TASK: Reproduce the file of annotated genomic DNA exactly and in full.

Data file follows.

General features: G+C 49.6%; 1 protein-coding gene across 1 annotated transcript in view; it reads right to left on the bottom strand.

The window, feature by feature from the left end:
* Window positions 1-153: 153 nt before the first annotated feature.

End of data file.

General features: G+C 49.6%; 1 protein-coding gene across 1 annotated transcript in view; it reads right to left on the bottom strand.

The window, feature by feature from the left end:
* Window positions 1-153: 153 nt before the first annotated feature.